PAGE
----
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Future Scottish Highland Distillery Projects Making Good Progress

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Future Scottish Highland Distillery Projects Making Good Progress

Future Scottish Highland Distillery Projects Making Good Progress
September 20
10:02 2016

Work to establish two new distilleries is underway in Lochaber and Skye in the Scottish Highlands. Multi-million pound projects at Drimnin Distillery on the Morvern Peninsula and Torabhaig Distillery in the south of Skye attracted a total of £881,000 investment from development agency, Highlands and Islands Enterprise (HIE).

The projects are expected to meet market demands for high quality malt whisky, in the UK and overseas, and deliver a range of economic and social benefits locally. These include the creation of new, year-round jobs and increased visitor numbers at both locations.

The new distillery at Drimnin attracted investment of £168,709 from HIE and up to £431,291 through the Food Processing, Marketing and Co-operation grant scheme. An old farm steading on Drimnin Estate is being converted into the distillery. It will produce a single malt whisky using a blend of traditional and modern techniques, with production due to start early in 2017. Up to eight new jobs are expected to be created through this project, with further employment indirectly through its construction, future supply chain and tourism. An artist’s impression of the finished Drimnin Distillery is shown above.

CEO Annabel Thomas says: “After several years in the planning, it is hugely exciting to see the new distillery starting, literally, to take shape. Interest in small, quality spirit producers and single malt whisky continues to grow and we are looking forward to offering something a little bit different to consumers around the world. It has been critical from the earliest planning stages that the new distillery is sustainable, both socially and environmentally. The social benefits include attracting more visitors to the area, boosting the resident population and providing well paid, skilled jobs in rural Scotland. Our investment will create a process that works with nature in this beautiful location – local timber will generate heat for the distillery and by-products will be used as feed and fertiliser on local farms.”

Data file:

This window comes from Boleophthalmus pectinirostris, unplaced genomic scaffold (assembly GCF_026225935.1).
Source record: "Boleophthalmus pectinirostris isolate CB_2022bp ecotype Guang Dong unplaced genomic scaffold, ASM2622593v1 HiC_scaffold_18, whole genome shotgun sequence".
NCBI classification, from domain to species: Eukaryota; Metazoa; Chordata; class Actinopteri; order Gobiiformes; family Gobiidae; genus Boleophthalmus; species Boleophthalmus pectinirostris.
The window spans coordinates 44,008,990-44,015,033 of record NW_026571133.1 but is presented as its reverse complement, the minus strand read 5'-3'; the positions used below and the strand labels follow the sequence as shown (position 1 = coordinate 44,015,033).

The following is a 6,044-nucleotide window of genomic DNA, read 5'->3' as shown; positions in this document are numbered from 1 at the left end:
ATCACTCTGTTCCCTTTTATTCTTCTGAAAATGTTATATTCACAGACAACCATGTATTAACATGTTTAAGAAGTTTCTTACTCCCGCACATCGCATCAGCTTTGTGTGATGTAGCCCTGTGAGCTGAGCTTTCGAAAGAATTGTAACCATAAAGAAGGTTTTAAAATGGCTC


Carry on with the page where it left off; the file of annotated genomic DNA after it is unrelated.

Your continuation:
Finlay Calder (left) of Torabhaig Distillery with HIE's Helen Cameron and interim Distillery Manager, Hamish Fraser

Finlay Calder (left) of Torabhaig Distillery with HIE’s Helen Cameron and interim Distillery Manager, Hamish Fraser

Meanwhile, HIE approved £712,615 towards the Torabhaig Distillery development on Skye. This will create 12 new jobs when it opens later this year as well as several other indirect posts and others created during the current construction phase. It will produce around 1.5 million bottles of malt whisky per annum and is set to attract up to 50,000 visitors a year to the state-of-the-art visitor and interpretation centre.

Torabhaig Distillery was set up by Mossburn Distillers Ltd which is a wholly owned subsidiary of the international investment group Haydn Holdings AB. The new flagship distillery will also act as a springboard for future inward investment in other distilling operations including bottling and warehousing in the Scottish Borders.

Finlay Calder, projects director at Mossburn Distillers, says: “We are delighted with progress at Torabhaig Distillery and look forward to the first spirit being distilled soon. Restoration work on the 19th Century steading buildings that house the distillery and visitor centre has been carried out, creating a modern and functional facility fit for the 21st Century. We are very proud of it.”

HIE supports businesses to realise their growth aspirations in priority sectors like food and drink and tourism as well as supporting strong communities.

Helen Cameron, of HIE’s business growth team, says: “Both distilleries will generate significant international sales and add further diversity to the Scottish malt whisky sector’s impressive reputation. Each of them has strong craft, culture and heritage aspects and the addition of tourism facilities will help attract more visitors and encourage longer stays. The distilleries will also enhance the appeal of the Highlands and Islands as a place to live and work, which helps strengthen community resilience.”

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